Exchange program to Haiti

At age 10, Jessica attends a cultural exchange program where she lives with a local family for the summer.

STEAM charter middle school

Jessica’s experience in Haiti inspires her to enroll in a free, open enrollment charter middle school near her home. She walks to school with her grandmother every day and learns to make digital art through coding.

Field trip to the PAMM

In seventh grade, Jessica spends a day at the iconic Pérez Art Museum Miami where she meets Caribbean artists from her community who are changing the way people think about art and technology.

College prep high school

Jessica decides to attend a prestigious college prep high school where she builds a 3D printer. She uses this 3D printer to create sculptures for her school’s community garden.

Local tech start-up

As part of her junior year coursework, Jessica gets a full-time job at a local tech start-up. She builds an app to help people discover Miami’s underground black, Latin and Caribbean art scene.

After-school volunteering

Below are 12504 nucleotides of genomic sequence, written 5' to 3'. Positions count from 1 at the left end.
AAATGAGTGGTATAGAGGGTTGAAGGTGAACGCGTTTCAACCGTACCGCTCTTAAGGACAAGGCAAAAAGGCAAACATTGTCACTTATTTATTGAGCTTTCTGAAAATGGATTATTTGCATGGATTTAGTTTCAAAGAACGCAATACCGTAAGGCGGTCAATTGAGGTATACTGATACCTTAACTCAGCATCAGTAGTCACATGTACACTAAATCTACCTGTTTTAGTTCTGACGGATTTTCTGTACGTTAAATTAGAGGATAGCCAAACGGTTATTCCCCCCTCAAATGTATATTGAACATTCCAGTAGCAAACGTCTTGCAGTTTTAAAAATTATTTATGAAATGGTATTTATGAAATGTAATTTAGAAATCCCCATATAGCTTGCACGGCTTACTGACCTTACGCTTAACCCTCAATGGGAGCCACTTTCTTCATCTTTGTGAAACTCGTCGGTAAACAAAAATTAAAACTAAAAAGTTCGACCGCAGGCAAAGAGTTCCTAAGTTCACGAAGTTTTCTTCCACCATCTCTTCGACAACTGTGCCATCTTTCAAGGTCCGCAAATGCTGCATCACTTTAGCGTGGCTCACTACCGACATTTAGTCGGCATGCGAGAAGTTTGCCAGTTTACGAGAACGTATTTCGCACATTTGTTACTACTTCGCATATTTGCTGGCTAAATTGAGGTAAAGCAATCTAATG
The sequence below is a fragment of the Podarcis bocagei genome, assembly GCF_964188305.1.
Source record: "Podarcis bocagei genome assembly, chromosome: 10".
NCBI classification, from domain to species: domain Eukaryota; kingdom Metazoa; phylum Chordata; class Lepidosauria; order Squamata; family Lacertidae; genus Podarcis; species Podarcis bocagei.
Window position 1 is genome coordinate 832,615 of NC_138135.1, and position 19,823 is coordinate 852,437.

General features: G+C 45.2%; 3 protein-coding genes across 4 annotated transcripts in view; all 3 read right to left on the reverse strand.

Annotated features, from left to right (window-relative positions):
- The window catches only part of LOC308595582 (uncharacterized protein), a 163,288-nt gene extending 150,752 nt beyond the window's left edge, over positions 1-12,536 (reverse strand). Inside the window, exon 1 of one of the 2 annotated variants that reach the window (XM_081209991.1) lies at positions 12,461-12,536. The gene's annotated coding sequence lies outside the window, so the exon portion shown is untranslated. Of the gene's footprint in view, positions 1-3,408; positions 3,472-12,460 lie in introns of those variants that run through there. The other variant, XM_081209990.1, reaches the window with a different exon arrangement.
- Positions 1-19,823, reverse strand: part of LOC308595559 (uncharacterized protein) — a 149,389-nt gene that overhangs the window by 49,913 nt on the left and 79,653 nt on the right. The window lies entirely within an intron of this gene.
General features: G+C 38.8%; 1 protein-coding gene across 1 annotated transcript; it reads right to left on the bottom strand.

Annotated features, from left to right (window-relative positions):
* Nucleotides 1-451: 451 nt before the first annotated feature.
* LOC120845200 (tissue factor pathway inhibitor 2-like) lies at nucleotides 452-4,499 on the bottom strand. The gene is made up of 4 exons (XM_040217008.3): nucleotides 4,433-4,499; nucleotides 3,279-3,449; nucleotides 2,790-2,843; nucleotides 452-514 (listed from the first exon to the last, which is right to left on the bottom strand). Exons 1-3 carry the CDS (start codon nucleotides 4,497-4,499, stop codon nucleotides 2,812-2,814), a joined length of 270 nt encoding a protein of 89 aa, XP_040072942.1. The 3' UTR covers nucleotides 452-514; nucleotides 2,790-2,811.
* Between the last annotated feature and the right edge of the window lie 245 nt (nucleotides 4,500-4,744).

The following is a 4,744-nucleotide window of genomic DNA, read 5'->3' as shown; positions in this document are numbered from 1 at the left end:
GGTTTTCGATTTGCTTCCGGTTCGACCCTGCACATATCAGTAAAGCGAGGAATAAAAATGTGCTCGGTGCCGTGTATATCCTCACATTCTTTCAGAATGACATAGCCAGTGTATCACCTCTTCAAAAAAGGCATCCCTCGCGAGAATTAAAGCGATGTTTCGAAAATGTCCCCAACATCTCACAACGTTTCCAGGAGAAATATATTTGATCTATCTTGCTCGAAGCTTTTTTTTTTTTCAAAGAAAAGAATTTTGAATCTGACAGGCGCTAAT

Jessica wants other young girls to have access to the incredible computer science skills she developed through her education. She volunteers at an after-school program that supports elementary students in learning to code.

College in New York

Jessica receives a full scholarship to attend college in New York City and studies mechanical engineering and visual art.

Lives abroad

Jessica spends a year living and working on each continent, creating art from each of these experiences.

Founder of Fortune 500 Company

After years of learning and growing all over the world, Jessica returns home to Miami and develops a multimillion dollar technology company that democratizes technical and artistic creation.

20,736 options

Jessica and her family could have navigated this map 20,736 different ways to customize her education. The map represents only a small fraction of the total choices available to them.

Measures of success

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We hope our journey will inspire, with a vision for tomorrow and guiding stars to get there. The “Miami Model” could serve as an example for diverse communities and countries around the world—so as we follow the guiding stars that shine a light on Miami schools, we must also track our progress against other communities. To do so, we will use 50CAN: The 50-State Campaign for Achievement Now’s four dimensions of a healthy and dynamic learning system:

Community → Effective, sustainable policy change requires strong relationships, real-time feedback and long-term ownership by the people served.
Competition → Greater responsiveness and better outcomes are more likely when people have the power to choose among multiple options to meet their needs.
Performance → Success requires both the flexibility to pursue excellence and rigorous standards to ensure those serving the public are held accountable for their results.